We had pancakes for breakfast at least twice a week when I was growing up. Mom could make pancakes in less time than it took for us kids to get dressed for school–and usually we wanted to go. She would dip two or three cups of flour out of the flour bin, add baking powder, salt and sugar, stir in milk and beat in an egg and some oil. It was a thin batter that made lacy pancakes we devoured with butter and Karo syrup.
Once or twice a month she would make waffles or other kinds of pancakes, usually on a Saturday or Sunday morning. One of my favorites was buckwheat pancakes.
Unlike most pancakes, buckwheat pancakes are leavened with yeast instead of baking powder. They require a little more preparation time than baking powder pancakes, but they are very much worth the effort. They are light and tender and wonderful with maple syrup and sausage or bacon on a cold morning. I have had people tell me that they have never liked buckwheat pancakes as they were on their second serving. Try ‘em.
2 cups milk
2 1/4 tsp. or 1 package active dry yeast
1/4 tsp sugar
1 1/4 cups buckwheat flour
3/4 cup all-purpose flour
1 tsp. salt
1 T molasses
1/2 tsp. baking soda dissolved in 1/2 cup lukewarm water
1 large egg
2 T oil
Start your pancakes the night before you plan to serve them. Warm the milk to about 105 -110 degrees. Stir in the yeast, sugar, flours and salt to make a smooth batter. Cover and let stand overnight at a cool room temperature. In the morning, mix the molasses and soda with the lukewarm water and beat the egg till lemon yellow. Then beat the water, egg and oil into the batter. Let the batter stand at a warm room temperature for about 30 minutes. Spoon or pour the batter to bake 4 inch cakes on a 350 degree griddle.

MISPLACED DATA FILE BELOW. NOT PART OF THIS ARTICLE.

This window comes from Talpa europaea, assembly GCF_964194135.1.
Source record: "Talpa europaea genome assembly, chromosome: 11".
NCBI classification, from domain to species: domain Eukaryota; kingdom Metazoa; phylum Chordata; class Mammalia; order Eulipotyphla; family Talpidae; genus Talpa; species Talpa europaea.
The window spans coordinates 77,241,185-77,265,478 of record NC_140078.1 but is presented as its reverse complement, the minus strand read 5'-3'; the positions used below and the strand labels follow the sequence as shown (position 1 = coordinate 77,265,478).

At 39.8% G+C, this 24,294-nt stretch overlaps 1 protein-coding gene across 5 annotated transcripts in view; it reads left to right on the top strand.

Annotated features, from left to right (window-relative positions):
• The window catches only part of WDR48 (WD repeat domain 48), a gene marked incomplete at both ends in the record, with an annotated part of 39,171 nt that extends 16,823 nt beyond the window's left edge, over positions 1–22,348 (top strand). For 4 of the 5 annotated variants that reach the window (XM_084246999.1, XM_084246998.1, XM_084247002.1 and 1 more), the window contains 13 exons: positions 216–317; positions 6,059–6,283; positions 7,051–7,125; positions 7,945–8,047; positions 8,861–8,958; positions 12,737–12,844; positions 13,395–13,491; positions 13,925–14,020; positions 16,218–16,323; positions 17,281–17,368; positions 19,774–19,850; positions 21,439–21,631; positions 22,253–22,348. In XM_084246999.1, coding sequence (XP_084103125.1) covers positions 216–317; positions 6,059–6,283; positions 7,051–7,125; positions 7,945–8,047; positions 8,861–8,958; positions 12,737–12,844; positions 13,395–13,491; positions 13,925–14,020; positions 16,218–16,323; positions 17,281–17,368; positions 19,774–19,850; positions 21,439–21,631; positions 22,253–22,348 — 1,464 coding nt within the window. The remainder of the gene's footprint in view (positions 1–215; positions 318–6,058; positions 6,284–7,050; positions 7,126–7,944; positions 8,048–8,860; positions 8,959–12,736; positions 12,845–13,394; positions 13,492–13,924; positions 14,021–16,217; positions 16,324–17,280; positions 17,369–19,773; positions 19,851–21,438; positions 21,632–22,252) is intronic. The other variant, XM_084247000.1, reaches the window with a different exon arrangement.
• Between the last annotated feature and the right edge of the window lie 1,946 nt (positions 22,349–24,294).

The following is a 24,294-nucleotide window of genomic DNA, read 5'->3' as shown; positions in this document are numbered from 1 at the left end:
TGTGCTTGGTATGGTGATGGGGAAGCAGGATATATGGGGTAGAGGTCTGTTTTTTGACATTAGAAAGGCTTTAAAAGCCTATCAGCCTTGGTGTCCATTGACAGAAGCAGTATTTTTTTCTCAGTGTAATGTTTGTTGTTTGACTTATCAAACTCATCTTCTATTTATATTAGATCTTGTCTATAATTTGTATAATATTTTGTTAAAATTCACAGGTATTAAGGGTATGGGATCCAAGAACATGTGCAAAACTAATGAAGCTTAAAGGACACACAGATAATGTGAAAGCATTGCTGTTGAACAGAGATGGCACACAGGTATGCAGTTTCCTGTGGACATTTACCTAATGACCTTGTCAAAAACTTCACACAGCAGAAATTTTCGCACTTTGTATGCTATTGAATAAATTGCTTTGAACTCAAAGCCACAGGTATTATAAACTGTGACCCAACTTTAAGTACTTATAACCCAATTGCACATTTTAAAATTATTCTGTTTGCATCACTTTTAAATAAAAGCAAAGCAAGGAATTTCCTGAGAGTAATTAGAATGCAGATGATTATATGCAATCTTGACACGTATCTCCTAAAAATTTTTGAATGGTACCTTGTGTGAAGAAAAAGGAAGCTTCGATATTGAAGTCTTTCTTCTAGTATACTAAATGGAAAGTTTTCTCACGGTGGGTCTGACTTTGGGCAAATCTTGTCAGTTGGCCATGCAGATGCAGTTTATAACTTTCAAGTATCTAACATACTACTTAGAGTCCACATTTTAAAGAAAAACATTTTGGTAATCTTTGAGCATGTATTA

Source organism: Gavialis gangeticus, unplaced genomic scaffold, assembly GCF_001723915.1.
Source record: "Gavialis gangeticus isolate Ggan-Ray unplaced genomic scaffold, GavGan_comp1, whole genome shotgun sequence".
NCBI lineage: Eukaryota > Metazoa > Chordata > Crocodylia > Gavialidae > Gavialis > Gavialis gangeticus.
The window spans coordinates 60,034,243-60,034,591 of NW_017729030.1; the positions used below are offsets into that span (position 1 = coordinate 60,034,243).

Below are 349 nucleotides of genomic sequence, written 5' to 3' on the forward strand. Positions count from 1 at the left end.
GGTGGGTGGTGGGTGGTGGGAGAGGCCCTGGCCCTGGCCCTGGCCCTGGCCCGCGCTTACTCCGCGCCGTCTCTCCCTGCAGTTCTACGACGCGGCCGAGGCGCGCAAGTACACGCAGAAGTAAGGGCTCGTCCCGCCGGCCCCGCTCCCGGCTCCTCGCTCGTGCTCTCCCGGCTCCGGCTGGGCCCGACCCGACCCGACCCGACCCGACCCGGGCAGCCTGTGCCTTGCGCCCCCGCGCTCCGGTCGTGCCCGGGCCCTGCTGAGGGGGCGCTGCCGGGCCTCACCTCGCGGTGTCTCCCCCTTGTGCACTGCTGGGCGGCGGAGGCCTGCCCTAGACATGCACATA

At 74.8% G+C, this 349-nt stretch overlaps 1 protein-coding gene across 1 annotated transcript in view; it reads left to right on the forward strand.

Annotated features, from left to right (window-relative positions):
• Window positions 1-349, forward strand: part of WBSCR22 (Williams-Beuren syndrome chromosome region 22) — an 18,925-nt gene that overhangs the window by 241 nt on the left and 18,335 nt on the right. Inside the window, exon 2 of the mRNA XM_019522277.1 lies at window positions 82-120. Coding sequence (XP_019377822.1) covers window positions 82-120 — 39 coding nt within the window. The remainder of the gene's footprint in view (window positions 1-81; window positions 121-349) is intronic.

For several years I was the district exchange officer for Finland in the 5950-5960 Rotary Exchange Program. Once a year my wife and I would invite all Finnish students in our two districts to spend a weekend with us. There were some conditions: We would cook dinner the first night and the Saturday lunch. I would do the breakfasts. The students could cook whatever they wished, but they were responsible for the Saturday and Sunday dinners.
When I suggested this arrangement to the first group of students, they lamented the fact that they would not have Hapanleipä, a sour flatbread, so I offered to make it if someone could tell me how. In a few weeks a letter arrived from a student. He enclosed the recipe and instructions from his mother and the helpful tip that his grandmother said that the dough “should smell really stinky.”.
2 Packages or 5 teaspoons active dry yeast
2 cups warm water, about 110º F
3 cups rye flour
1 teaspoon salt
2 1/2 to 3 1/2 cups bread flour or unbleached all-purpose flour
In a large bowl, dissolve 1 package or 2 1/2 teaspoons of yeast in 1 3/4 cups of warm water. Stir in the rye flour. Cover and let stand in a warm place until the mixture develops a good sour aroma (usually 36-48 hours).
Dissolve the rest of the yeast in the remaining 1/4 cup of warm water and add to the rye mixture. Add salt and stir in enough bread flour to make a stiff dough. Let the dough rest for 10 minutes, turn it out on to a lightly floured board, and knead it until smooth and elastic (about 10 minutes). The dough will be sticky to start with. Add flour to board and lightly knead until the dough becomes easy to work with. Place the dough in a greased bowl and turn it to have the greased side up. Cover with a damp towel and let rise until doubled in bulk (about 2 hours).
Punch down, knead briefly and divide the dough in half. Shape each half into a ball and place each ball on a greased baking sheet. Flatten each ball into a 12 inch diameter circle. Pull a two inch diameter circle in the middle of each loaf as you form it so that the loaf looks like a flat doughnut. Cover the loaves and let them rise until doubled in bulk (about one hour).
Heat the oven to 375º F. Pierce the loaves all over with a fork. Bake until golden brown, 25 to 30 minutes. Remove the loaves from oven, brush the tops with butter, and cover with a towel to soften the crust. Cool. To serve, cut into wedges, and split horizontally.
NOTES: Pizza pans are ideal for baking Hapanleipä. Six Finnish teenagers and two adult Americans can eat both loaves at one meal.